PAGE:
Mormons in Congress meet up for monthly faith chat

FILE PHOTO - Amid smiles and tears, House Armed Services Committee Chairman Rep. Howard P. “Buck” McKeon, R-Calif., announces his intention to retire from Congress at the end of the year after eleven terms, Thursday, Jan. 16, 2014, on Capitol Hill in Washington. Joining an exodus from Congress by both Democrats and Republicans, veteran McKeon tearfully announced Thursday that he’s retiring after 21 years, stepping down as House Armed Services Committee chairman. (AP Photo/J. Scott Applewhite)

WASHINGTON, DC (AP) – Some members of Congress who are Mormon have been meeting for breakfast in what’s recently become an informal caucus.

The U.S. House counts eight representatives belonging to the Church of Jesus Christ of Latter-day Saints. That group now meets monthly to hang up political discussions and instead talk about faith.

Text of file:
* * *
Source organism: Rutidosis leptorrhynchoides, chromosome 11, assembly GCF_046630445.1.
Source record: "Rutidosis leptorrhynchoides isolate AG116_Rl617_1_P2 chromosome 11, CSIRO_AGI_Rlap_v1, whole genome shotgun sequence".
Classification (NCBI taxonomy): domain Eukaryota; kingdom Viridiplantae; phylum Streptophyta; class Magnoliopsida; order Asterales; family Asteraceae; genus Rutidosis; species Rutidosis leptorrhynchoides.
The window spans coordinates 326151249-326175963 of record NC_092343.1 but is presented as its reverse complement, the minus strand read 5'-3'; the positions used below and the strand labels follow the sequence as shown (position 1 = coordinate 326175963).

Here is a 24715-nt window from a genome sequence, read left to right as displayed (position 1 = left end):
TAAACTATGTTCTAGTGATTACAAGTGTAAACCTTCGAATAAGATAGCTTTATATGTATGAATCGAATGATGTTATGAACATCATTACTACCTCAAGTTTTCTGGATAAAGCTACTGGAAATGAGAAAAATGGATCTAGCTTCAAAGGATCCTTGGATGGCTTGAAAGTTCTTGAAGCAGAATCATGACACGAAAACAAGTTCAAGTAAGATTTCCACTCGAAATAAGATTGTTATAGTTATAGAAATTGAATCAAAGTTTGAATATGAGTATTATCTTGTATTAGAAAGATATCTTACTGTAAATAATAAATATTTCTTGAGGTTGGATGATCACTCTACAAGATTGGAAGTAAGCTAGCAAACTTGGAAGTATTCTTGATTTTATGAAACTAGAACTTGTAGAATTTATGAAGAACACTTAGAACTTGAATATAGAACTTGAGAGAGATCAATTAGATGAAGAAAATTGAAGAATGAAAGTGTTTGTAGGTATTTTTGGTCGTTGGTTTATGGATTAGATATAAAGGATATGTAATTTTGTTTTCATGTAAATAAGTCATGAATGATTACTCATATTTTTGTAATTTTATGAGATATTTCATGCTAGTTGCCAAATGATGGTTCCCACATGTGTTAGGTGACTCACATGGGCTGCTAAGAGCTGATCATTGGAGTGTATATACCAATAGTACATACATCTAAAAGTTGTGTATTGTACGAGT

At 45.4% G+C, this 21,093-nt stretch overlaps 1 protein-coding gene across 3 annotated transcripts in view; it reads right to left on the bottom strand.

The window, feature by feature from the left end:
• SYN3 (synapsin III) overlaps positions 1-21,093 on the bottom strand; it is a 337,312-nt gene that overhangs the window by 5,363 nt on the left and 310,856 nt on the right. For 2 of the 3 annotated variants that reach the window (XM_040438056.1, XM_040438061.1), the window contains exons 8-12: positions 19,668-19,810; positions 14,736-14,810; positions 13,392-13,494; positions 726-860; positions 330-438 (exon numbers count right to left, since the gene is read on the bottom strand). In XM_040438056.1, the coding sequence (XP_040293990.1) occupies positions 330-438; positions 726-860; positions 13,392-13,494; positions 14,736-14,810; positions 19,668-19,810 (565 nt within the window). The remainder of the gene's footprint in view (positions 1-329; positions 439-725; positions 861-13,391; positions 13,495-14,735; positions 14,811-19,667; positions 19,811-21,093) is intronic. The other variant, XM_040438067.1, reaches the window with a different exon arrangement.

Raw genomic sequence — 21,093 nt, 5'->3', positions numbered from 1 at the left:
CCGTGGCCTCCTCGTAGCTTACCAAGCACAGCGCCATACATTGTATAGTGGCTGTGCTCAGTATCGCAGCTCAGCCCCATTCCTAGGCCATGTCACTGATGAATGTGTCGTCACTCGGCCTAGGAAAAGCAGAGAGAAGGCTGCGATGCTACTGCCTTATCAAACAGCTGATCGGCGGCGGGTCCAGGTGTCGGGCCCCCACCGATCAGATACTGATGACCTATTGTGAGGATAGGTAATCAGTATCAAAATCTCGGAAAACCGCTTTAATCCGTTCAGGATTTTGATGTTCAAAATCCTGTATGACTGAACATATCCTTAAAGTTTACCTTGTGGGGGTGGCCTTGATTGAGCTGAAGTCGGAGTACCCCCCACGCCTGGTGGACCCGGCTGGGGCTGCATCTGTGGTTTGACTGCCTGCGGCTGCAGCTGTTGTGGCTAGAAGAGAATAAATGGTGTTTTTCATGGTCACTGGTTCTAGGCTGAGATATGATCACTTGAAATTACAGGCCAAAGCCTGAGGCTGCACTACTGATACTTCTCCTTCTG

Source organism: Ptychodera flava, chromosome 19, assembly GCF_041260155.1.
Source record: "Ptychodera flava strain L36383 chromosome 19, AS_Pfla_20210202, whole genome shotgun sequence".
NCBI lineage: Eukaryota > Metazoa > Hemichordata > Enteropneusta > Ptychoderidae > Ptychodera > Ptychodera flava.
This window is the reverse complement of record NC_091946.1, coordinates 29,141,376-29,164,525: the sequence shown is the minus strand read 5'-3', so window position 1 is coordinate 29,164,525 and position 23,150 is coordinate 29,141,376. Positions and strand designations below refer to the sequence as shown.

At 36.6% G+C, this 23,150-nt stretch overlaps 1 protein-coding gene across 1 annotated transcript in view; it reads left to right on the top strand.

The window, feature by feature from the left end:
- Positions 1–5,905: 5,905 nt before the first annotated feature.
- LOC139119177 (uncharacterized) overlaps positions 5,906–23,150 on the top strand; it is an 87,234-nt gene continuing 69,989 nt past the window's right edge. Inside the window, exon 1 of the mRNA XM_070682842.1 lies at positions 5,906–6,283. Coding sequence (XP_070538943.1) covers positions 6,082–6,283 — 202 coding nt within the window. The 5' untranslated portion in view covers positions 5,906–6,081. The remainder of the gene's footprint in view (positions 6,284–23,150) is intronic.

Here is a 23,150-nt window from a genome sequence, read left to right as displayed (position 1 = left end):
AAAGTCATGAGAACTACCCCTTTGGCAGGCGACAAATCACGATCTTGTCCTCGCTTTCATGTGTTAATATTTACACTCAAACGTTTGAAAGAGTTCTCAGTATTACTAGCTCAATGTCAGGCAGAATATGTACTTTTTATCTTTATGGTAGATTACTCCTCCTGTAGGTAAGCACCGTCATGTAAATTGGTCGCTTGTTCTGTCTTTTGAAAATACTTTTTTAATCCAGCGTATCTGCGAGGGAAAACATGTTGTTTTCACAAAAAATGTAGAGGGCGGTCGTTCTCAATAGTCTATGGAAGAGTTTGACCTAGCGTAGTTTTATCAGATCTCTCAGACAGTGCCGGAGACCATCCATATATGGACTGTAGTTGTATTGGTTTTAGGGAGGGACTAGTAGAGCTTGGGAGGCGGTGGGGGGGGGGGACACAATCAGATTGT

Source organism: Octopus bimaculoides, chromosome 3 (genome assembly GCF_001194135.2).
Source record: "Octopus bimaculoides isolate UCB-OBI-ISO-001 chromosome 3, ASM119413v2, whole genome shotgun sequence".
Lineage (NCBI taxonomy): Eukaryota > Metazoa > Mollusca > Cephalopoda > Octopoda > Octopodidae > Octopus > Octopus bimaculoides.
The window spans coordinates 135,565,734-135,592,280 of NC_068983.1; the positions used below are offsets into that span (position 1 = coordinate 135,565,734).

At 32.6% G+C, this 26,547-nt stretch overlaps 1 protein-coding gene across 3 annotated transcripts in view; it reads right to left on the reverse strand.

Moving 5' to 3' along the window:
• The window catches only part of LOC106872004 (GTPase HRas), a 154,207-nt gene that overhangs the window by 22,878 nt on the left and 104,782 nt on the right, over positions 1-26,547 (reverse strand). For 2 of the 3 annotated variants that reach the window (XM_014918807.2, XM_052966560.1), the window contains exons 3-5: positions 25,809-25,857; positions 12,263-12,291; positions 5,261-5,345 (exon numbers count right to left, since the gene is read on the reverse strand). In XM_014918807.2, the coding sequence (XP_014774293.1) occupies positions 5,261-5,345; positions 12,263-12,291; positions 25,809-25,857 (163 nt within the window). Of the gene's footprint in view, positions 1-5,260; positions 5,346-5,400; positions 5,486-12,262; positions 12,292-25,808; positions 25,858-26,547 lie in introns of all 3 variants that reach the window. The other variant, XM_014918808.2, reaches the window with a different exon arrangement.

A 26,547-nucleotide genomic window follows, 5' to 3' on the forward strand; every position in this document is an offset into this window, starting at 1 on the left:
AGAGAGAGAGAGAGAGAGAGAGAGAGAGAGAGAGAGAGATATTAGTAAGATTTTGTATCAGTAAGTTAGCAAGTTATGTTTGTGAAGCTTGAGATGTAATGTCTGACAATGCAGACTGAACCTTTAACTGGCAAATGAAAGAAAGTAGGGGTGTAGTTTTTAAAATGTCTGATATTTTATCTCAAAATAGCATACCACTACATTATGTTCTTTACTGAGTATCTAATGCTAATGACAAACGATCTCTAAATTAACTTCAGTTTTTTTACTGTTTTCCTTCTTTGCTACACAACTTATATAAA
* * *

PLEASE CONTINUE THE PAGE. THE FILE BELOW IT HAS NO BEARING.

Calif. Rep. Buck McKeon, who is Mormon and chairs the House Armed Services Committee, tells the Salt Lake Tribune the breakfasts must occasionally stand in for church because he often travels on Sundays.

At a recent meeting, Utah Republican Rep. Jason Chaffetz brought a dozen Dunkin’ Donuts for his colleagues.

McKeon says the Senate’s seven LDS members haven’t yet joined in the House gatherings. But he adds that he is trying to bring more members to the bipartisan group.

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